The story that emerged in my mind was not just about the nature of the real relationship between Allan and Kate, but the nature of their deception. This was a story that could only be constructed in fiction, because the real life protagonists had constructed a fiction of their own to hide their actions from the world.

Once I had constructed the plot of this story, I was faced with the challenge of how to tell it. For me, every novel is a unique universe whose internal rules don’t have to conform to any other universe, but have to be entirely consistent within itself. For reasons I can’t quite explain, even though the events in Pinkerton’s life are not well known, I found myself bound to the real historical occurrences. If Pinkerton actually got on a train from Baltimore to New York City in February of 1861, accompanied by Kate Warne, to warn Lincoln of the impending attack on his life, then Allan and Kate had to take that train in my novel.

But what occurred between them on that train?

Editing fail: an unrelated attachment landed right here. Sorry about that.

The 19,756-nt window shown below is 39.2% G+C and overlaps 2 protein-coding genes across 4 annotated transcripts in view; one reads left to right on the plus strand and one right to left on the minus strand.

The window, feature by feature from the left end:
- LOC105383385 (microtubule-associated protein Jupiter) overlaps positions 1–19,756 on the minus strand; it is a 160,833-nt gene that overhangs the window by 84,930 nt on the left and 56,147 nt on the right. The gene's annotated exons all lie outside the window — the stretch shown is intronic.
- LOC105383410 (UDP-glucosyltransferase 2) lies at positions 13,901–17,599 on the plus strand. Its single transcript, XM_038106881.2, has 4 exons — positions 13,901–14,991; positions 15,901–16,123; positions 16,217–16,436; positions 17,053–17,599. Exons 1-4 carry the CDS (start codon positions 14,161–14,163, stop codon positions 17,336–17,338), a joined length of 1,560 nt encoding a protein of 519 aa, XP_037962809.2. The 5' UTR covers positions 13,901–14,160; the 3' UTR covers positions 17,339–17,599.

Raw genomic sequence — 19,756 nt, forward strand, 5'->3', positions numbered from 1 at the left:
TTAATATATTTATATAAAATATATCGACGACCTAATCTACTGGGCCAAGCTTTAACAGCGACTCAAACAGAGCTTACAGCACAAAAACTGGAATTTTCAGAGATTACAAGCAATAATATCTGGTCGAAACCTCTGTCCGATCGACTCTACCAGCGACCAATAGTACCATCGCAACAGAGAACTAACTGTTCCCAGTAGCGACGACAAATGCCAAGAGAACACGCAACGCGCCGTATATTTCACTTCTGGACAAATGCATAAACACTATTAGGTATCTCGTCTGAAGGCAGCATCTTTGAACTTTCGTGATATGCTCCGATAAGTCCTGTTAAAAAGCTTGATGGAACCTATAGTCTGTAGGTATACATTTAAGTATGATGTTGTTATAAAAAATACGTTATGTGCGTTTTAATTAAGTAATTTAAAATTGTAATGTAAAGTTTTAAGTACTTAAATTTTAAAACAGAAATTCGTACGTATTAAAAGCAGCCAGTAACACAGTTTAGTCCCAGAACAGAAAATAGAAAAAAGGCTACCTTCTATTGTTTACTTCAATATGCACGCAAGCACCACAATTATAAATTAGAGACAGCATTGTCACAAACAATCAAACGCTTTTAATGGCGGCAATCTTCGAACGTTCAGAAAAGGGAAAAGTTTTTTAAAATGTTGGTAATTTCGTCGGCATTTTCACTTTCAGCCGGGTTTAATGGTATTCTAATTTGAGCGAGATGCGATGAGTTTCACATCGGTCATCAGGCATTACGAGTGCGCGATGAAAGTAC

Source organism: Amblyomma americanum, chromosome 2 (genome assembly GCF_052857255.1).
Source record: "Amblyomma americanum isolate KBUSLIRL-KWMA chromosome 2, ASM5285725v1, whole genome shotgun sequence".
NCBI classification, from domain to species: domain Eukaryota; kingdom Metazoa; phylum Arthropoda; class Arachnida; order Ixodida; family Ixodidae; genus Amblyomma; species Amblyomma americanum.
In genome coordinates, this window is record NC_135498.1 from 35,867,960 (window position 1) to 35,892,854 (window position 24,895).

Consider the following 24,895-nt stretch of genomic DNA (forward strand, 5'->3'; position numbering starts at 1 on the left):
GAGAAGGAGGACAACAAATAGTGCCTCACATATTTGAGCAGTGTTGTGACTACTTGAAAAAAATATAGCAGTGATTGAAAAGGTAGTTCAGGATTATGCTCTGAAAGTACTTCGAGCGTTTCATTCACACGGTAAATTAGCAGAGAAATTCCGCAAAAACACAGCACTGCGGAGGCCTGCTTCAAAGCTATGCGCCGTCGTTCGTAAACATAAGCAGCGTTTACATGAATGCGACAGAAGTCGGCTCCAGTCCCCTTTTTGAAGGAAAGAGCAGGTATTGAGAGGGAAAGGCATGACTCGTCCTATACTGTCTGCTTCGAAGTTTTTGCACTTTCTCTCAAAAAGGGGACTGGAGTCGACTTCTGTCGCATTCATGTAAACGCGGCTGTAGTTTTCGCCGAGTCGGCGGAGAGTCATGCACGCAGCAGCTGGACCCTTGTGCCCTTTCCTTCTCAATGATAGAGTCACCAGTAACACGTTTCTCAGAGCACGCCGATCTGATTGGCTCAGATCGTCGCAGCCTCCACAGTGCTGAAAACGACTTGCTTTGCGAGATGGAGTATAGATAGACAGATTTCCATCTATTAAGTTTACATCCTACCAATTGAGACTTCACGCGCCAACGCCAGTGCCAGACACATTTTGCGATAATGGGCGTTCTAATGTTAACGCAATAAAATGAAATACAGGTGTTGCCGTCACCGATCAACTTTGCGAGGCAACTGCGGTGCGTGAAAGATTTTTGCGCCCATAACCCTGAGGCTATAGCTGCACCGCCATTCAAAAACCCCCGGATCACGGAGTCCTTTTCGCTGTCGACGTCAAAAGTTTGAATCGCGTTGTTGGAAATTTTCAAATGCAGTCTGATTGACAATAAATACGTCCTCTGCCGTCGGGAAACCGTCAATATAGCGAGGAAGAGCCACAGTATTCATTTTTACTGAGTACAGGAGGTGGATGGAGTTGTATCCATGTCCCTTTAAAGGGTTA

There is no historical account left by either one of them. It is a blank space. The blank spaces I identified were the places where I could construct my characters, where the words, thoughts and motivations of Pinkerton and Kate Warne could take shape.

But there are other characters in this story, and some of them are well known historical personages. The novel wouldn’t be complete in my mind without Abraham Lincoln. Yet Lincoln is such an American icon that the task of re-creating him in fiction was daunting at first.

Before I could deal with Abraham Lincoln, however, I had a bigger problem to solve. While I could see the story, I couldn’t hear it, and every attempt I made to tell it sounded false to me. Then one night I was awakened at three a.m. by the voice of Allan Pinkerton. Late in his life he had suffered a devastating stroke, and here is how he described it to me:
Most people don’t think being paralyzed hurts, because they can stick people pins in you and you don’t feel anything. But as I’ve made abundantly clear, most people are utter morons.
It was the voice I had encountered in his letters and the directives that poured out of the office of The General Superintendent of The Pinkerton National Detective Agency, a voice that brooked no opposition or tolerance for anyone who did not understand, as he did, the difference between right and wrong, and was willing to fight for it.